5. ACTS OF SERVICE - "If service is your child’s primary love language, your acts of service will communicate most deeply that you love Johnny or Julie. When that child asks you to fix a bicycle or mend a doll’s dress, he or she does not merely want to get a task done; your child is crying for emotional love. If your child’s primary love language is acts of service, this does not mean that you must jump at every request. It does mean that you should be extremely sensitive to those requests and recognize that your response will either help fill the child’s love tank or else puncture the tank. Each request calls for a thoughtful, loving response."

from The 5 Love Languages of Children

All are important, but each person's "love language" is what fills up a his bucket or "love tank".

 "I know my mom loves me because she tells me (bakes me cookies, hugs me, brings me special presents, lets me play with my friends, etc.) all the time. "

"I think my dad loves me but he never says it (hugs me, plays with me, etc ) ."

How do you know which is your child's love language? Ask questions. Give choices. Observe how they act and what they respond to - see what makes the eyes light up, causes the most excitement.... do all 5;, but be sure to include the love language for the child to feel wholly loved. Even if it

isn't your comfort zone!!!  We push ourselves to do things that we aren't totally comfortable with for the sake of those we love!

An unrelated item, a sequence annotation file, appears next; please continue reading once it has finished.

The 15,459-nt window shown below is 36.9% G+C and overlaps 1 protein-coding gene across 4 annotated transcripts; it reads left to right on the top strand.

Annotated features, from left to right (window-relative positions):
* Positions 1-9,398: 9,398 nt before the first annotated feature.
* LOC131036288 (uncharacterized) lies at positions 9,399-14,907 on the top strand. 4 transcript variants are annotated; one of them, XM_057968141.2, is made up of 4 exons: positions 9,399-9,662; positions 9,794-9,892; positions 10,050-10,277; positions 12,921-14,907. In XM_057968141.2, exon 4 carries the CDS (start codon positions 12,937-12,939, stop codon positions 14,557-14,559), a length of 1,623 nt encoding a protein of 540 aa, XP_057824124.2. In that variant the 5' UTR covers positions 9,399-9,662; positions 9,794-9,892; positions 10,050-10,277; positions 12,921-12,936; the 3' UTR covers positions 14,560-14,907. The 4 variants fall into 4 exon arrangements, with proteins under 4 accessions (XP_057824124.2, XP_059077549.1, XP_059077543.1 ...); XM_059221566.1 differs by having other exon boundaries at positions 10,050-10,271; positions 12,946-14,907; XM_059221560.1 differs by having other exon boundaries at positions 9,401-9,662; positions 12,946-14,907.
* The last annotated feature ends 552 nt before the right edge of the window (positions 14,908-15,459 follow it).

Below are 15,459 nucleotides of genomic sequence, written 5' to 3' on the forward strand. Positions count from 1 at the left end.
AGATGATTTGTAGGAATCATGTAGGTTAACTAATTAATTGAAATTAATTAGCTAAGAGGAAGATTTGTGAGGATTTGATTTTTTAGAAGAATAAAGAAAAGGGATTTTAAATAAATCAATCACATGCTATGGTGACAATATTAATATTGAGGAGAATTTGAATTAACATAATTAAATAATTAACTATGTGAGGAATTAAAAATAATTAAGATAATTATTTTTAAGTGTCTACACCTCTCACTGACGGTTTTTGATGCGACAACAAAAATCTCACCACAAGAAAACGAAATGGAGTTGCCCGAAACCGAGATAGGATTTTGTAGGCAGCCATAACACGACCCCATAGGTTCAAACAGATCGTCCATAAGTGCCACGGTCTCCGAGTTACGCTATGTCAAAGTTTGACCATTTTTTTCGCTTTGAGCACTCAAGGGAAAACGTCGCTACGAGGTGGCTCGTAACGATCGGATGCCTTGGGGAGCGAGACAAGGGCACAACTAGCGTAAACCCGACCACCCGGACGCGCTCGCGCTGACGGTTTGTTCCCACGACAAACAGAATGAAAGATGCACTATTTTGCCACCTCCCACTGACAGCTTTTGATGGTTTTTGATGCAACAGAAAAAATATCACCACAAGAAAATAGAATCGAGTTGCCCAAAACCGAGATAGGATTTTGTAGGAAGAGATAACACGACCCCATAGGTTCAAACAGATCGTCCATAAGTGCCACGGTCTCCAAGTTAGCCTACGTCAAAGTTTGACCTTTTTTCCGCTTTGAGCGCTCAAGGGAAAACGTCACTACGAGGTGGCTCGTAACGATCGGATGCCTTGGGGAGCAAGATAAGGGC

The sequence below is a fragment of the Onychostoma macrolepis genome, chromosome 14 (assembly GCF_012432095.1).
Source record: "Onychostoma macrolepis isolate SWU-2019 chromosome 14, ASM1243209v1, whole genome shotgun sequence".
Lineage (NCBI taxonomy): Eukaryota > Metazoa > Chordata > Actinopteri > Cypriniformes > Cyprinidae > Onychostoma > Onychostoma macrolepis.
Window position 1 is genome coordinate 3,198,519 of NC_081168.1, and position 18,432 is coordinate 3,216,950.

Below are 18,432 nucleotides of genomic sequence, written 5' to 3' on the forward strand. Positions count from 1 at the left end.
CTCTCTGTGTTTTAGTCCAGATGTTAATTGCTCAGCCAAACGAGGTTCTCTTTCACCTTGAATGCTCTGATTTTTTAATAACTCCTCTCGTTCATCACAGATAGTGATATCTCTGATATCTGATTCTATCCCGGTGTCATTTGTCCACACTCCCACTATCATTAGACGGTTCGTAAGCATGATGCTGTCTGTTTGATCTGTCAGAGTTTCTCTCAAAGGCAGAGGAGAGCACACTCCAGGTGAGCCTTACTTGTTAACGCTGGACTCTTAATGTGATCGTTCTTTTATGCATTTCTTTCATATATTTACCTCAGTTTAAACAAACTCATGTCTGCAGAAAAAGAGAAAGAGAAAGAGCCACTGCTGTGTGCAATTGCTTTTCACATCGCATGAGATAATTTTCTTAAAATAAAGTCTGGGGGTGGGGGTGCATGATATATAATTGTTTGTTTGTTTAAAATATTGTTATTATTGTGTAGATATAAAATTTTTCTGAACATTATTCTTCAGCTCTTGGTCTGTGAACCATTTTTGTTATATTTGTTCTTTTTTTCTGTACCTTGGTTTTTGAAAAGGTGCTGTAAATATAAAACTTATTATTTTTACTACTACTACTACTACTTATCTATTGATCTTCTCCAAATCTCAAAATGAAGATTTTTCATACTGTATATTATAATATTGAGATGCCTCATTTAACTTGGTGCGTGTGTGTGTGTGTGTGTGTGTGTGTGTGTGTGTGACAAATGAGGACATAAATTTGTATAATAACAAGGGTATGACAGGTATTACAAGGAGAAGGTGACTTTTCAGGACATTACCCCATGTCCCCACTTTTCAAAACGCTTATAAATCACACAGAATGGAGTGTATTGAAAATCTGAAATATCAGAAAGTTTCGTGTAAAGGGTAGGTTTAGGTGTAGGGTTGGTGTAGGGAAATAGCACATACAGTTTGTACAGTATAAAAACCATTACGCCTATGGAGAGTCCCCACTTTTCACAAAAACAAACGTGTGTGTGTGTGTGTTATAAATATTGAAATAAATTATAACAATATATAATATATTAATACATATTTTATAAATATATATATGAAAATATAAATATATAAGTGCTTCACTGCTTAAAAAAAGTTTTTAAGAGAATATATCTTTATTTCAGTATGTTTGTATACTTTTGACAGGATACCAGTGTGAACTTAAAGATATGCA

Here are ways to love your child so they can really FEEL it!

ALL children need loving touch for emotional development;  but some especially need touch to fill their "love tank",   to feel really loved.  
  • hugs
  • back rubs, back scratch 
  •  "plant a garden" on their back
  • comb/style hair 
  •   hold hands
  •  linking arms when walking;  shoulder bumping
  • snuggle while reading
  • wrestling; thumb wrestling; 
  •   piggy back, horsey rides, airplane on the feet
  • bedtime hugs, stroking hair, kiss goodnight
  • ruffle hair

WORDS OF AFFIRMATION  -  loving words fill the "love bucket". but words of condemnation quickly drain it.  Watch your tongue! 

  • praise when he does something good -  "that's awesome!",  "good job",  " you are awesome!" 
  • notes on the pillow, sticky note on the bathroom mirror or inside his notebook   
  • cheering at games; be the "loud mom"!
  • spoken "I love you";   sign language "I love you"!!

QUALITY TIME  ( one-on-one, or whole family)  child always wants to be WITH you!

  • one-on-one dates 
  • play board games or video games with them
  • go on walks